Written by Nobuhiro Hosoki
Director Francois Verber (The Dinner Game, La Cage Aux Folles) still reamins enormously well-known in France, with more than 30 films procuded from his screenplays. His recent success, "The Dinner Game," took home three Cesar Awards, including best screenplay. He comes up with another winner in "The Valet," a cheeky comedy about Francois (Gad Elmaleh), a hopeless, but loveable valet who parks luxurious cars at a restaurant across from the Eiffel Tower.
Of course, this valet can barely afford to keep a roof over his head, but his mundane life is about to change, as he scrapes together enough from his modest salary to buy a engagement ring to propose to his sweetheart, Emillie (Virginie Ledoyen). Unfortunately she's very hesitant to marry the guy because she has taken out a substantial loan to open a bookstore. So she declines his offer and wants to break off their relationship.
But just as Francois thinks he's down on his luck, he stumbles onto a scandalous picture of the married billionaire, Pierre (Daniel Auteuil), with his secret mistress, the supermodel Elena (Alice Taglioni). The photo had been taken by some annoying paparazzi. Pierre is panic-stricken thinking of the reaction of his calculating maiden wife (Kristin Scott Thomas). At the suggestion of his infinitely resourceful lawyer, he schemes Francois into playing his part as Elena's boyfriend so as to put the press off long enough to buy time.
It's a perfect solution for Pierre, since Francois will never figure out what to do with her because he is hopelessly involved in a situation with Emillie. There are two problems, however. Pierre has to persuade Elena, for 20 million francs, to move in with a stranger, which she is reluctant to do so, and he has to mollify his wife, who is also rich and powerful and a major stockholder in his company.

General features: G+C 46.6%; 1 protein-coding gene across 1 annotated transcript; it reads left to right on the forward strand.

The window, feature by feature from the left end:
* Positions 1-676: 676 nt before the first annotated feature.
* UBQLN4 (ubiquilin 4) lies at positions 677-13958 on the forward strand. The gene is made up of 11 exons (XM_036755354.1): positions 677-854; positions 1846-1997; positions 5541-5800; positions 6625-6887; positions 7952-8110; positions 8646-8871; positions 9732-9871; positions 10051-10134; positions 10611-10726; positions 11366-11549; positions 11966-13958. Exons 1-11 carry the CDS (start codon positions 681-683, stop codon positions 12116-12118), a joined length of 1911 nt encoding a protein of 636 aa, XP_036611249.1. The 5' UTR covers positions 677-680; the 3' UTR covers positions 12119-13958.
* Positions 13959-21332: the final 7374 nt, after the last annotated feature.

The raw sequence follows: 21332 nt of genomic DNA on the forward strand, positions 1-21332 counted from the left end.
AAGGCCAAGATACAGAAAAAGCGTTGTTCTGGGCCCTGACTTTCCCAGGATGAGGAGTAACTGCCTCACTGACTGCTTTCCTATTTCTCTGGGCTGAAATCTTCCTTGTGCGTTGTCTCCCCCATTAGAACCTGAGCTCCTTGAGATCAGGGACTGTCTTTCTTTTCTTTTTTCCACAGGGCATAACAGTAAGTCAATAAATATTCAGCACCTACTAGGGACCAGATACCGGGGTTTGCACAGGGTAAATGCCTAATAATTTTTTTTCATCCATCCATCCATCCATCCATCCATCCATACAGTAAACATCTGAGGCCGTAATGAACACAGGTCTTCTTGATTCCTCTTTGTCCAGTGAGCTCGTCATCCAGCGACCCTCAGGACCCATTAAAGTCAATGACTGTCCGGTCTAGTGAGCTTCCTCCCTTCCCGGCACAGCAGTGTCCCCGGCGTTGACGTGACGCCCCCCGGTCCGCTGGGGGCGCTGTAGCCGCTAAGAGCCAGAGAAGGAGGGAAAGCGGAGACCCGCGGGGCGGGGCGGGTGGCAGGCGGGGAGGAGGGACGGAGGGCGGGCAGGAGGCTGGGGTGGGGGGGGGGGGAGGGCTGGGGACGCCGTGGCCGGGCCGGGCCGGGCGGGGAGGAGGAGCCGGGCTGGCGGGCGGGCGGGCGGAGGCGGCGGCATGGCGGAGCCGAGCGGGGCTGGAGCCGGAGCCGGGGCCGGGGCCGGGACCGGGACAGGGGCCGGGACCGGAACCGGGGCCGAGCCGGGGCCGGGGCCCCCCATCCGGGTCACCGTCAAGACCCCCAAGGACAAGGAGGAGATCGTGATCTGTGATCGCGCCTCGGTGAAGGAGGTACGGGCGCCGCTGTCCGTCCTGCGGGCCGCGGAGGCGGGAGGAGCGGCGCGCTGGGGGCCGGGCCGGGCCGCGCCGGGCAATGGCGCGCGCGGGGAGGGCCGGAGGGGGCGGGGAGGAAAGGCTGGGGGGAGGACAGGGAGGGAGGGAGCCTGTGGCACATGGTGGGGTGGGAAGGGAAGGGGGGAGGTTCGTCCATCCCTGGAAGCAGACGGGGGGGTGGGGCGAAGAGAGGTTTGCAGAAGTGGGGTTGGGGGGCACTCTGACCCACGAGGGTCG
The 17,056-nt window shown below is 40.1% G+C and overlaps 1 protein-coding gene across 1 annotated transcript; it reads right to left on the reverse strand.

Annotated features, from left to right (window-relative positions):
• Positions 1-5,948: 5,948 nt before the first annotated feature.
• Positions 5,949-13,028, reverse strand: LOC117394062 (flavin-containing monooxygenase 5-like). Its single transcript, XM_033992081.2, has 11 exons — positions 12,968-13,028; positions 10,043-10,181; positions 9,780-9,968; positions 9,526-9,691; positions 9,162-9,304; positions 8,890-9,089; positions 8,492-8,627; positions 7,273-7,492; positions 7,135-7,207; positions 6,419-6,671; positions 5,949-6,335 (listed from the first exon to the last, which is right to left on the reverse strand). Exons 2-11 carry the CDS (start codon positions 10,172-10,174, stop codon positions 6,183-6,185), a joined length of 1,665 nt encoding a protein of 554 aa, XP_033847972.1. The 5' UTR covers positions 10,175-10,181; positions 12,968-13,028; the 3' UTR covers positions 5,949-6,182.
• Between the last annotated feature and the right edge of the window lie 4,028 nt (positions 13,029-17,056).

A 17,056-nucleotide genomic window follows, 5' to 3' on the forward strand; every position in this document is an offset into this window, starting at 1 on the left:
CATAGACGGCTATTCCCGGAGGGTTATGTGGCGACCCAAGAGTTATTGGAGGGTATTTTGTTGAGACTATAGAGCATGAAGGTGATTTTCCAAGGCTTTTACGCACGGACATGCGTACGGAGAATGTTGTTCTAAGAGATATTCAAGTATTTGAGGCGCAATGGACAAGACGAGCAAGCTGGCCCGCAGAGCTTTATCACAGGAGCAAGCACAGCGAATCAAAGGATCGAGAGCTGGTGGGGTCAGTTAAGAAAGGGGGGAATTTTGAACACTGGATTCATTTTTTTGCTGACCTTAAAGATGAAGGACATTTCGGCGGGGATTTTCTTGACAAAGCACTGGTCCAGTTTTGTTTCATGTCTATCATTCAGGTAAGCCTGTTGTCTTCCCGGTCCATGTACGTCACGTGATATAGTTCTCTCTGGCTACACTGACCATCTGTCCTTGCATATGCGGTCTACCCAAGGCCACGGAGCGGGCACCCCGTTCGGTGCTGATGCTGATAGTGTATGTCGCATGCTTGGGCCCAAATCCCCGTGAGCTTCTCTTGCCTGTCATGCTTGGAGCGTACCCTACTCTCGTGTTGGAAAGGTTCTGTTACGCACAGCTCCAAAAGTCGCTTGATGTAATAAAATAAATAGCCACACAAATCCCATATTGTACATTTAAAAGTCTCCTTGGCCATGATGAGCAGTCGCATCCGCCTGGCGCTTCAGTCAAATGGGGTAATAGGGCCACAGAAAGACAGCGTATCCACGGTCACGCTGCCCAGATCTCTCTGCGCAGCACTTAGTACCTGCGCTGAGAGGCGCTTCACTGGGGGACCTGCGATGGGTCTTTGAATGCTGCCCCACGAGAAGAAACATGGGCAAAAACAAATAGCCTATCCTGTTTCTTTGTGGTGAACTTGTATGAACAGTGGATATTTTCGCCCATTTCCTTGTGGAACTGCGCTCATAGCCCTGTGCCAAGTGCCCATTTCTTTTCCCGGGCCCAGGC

From here on, jealousy and wackiness ensue. The film cashes in on jokes that keep coming and are fun to sit through. Thanks to an ensemble of decent actors. Daniel Auteuil can portray the lighter side of a character that is an egoistic human rodent. Director Verber proves himself as a master of his genre. But the main reason for this film's charm is due to the presence of Gad Elmaleh, whose sad sack yet lovable character captures the hearts of the audience.
Written and directed by Francois Verber
Produced by Patrice Ledoux
Music by Desplat
Director of photography: Robert Fraisse
Production design: Dominique Andre
Running time 85 minutes
Cast: Gad Elmaleh(Francois)
Kristin Scott Thomas(Christine)
Richard Berry(Mr. Foix)
Michel Aumont(The Doctor)